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Mississippi - Canton: Worth Long Interviewee [Part 1]
Dent, Thomas C.
Tom Dent interviews Worth Long in Port Gibson, Mississippi. Dent asks about music in Canton and Long discusses a fan harmonica player named Sam Meyers, Lonnie Pitchford, Board Rivers, Clyde Maxwell and Belton Suthermen. Long also mentions a revival recorded by Alan Womack in a Baptist church near Canton. Long explains that a "music town" was defined by its juke joints and access to alcohol. Dry counties could still have access to liquor though bootleggers and paid-off policemen. Juke joints were primarily dance halls, called barrels houses after the barrels of whiskey. They are places for "boogie-woogie" dance blues played on piano. Smaller gatherings may have a single musician on a guitar but the dance halls tended to be larger bands with combinations of piano, vocal, bass, lead, guitar and drum. Long says there is a line drawn in Mississippi between blues and religious music. Long explains that blues is "the devil's music" to religious authorities and that Whites looked down on it. Dent says this is not the case in New Orleans. Long states that Neshoba County was a wet county that brought in a lot of musicians. Fayette and Philadelphia also had popular clubs owned by Charles Evers, Medgar Evers' older brother. Meridian and Jackson also had active night life. Long also mentions that there were several talented and respected female blues musicians including Sister Babe Stovall from near Hazlehurst who played with The Sweethearts of Rhythm. Mississippi John Hurt was also from the area. Dent and Long discuss the childhood of Chester Barnette, otherwise known as Howling Wolf. Long mentions that he knew Barnette personally. Long discusses the importance of Memphis to the blues and some of his personal experiences there. They discuss the origins of blues lyrics which include field hollers, work calls, lullabies, and levy camp/railroad calls that made their way into a "blues lexicon." There is also a "protest lyric" genre within the lexicon which tends to not be produced by White labels. Long lists Indianola, Greenville, Vicksburg, Hollandale and Clarksdale as famous blues towns. Though not all of them are connected with water, many are. Vicksburg was particularly connected with piano based dance music and had its own form of blues. The police protected blues musicians within the city. Long mentions that the dynamic changes once juke boxes replace live musicians. Long says that there are two particularly important musicians out of the delta: Skip James and Elmore James. Elmore James, in Holms County, was the first to make the guitar the lead instrument over the piano. Guitar's significance came hand in hand with amplification because it could not be heard over the piano previously. Slide guitar was also a significant innovation. They discuss middle notes and ways to create a blues scale. Long says a man named Dudlow created boogie-woggie blues on the piano by hitting the keys hard, almost like a drum. Similarly, Robert Johnson's great innovation was to make guitar playing drum-like.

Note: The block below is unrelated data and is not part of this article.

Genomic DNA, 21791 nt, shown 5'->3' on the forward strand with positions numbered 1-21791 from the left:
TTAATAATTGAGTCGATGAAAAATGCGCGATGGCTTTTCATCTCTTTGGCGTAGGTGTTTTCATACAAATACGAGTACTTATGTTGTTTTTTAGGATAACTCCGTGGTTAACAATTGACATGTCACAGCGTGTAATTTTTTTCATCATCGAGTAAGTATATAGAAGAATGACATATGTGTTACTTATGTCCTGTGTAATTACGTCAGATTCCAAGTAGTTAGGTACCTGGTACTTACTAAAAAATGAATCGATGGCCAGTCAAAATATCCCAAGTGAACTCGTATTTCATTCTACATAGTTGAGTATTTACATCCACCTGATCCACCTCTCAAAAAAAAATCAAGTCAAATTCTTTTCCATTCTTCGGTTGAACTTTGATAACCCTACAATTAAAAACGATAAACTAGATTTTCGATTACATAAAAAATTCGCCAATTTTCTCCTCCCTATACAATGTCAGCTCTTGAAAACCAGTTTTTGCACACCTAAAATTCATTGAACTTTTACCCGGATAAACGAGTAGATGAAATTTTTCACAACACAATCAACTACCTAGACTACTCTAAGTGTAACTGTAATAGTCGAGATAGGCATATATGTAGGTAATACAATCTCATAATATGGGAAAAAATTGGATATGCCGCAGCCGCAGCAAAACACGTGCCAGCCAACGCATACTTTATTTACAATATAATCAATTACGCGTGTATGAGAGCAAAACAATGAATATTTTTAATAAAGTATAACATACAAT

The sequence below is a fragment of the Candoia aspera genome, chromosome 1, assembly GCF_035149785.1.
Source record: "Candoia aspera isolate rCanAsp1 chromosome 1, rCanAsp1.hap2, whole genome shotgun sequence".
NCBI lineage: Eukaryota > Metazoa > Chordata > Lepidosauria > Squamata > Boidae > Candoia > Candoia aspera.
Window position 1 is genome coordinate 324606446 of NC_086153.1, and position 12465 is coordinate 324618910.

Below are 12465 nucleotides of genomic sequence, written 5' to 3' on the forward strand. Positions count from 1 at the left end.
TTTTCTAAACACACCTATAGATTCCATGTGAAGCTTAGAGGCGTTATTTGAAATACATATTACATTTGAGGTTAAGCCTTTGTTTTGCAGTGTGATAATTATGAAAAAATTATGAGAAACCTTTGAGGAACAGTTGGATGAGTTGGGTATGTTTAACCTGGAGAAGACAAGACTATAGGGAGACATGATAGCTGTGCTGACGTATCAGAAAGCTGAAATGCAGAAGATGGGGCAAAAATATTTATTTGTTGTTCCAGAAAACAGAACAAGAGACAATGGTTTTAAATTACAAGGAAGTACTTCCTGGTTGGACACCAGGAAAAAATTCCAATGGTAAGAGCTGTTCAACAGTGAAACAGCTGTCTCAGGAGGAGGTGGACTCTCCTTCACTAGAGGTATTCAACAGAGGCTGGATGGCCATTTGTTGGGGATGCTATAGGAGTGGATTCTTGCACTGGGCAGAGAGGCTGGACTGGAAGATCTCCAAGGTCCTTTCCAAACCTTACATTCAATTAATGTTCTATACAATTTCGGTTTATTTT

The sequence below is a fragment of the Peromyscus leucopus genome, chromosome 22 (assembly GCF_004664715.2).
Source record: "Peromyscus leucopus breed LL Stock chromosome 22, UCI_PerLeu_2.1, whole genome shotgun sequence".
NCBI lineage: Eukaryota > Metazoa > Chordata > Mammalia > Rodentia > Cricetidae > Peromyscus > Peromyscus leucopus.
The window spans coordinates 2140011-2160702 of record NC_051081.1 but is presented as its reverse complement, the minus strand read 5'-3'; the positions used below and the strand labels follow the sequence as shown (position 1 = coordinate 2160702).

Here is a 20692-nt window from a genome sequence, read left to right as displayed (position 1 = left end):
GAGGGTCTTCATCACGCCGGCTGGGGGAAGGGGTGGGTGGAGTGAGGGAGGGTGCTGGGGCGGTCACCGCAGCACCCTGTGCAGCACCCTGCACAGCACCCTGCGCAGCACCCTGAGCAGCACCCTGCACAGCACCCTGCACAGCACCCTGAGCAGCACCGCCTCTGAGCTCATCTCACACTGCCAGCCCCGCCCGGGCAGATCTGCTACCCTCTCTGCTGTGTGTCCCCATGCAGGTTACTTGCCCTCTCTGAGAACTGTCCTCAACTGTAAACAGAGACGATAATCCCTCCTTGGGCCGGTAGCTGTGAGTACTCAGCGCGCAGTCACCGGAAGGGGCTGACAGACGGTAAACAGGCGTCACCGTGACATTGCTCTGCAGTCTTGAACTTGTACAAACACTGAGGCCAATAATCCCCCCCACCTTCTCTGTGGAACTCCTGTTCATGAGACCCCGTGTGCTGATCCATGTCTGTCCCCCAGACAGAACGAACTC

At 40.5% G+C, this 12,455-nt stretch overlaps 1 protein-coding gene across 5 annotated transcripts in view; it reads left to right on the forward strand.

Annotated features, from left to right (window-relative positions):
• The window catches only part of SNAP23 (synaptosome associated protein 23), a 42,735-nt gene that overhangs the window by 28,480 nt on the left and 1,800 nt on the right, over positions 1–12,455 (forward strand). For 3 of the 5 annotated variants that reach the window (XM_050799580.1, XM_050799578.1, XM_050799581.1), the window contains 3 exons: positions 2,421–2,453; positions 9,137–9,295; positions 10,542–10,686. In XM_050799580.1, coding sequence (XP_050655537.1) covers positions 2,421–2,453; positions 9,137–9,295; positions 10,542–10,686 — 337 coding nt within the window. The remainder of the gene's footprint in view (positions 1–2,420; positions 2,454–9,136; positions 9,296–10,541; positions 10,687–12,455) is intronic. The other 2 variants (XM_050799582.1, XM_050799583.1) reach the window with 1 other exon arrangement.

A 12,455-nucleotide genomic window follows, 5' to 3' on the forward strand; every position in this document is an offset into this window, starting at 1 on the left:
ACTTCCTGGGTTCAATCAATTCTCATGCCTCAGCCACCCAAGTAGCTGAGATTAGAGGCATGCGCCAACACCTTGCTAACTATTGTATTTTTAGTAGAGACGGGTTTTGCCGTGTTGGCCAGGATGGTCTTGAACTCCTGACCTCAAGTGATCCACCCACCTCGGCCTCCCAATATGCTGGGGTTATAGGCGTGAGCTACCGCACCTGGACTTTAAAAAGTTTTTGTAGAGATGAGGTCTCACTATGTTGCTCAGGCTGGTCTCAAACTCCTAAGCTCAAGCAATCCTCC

Worth Long's family can be heard in the background, particularly a baby
African AmericansBluesCivil rightsJazzMusicRace relations
Dent, Thomas C.Evers, Charles, 1922-Evers, Medgar Wiley, 1925-1963Long, Worth W.Maxwell, ClydeMeyers, SamPitchford, LonnieStovall, Babe, 1907-1974
Canton (Ms.)Neshoba County (Ms.)Memphis (Tn.)Indianola (Ms.)Greenville (Ms.)Vicksburg (Ms.)Hollandale (Ms.)Clarksdale (Ms.)
Tulane University Digital Library
Box 153, Item 5, Tom Dent collection, Amistad Research Center at Tulane University, New Orleans, Louisiana
Physical rights are retained by the Amistad Research Center. Copyright is retained in accordance with U. S. Copyright Laws.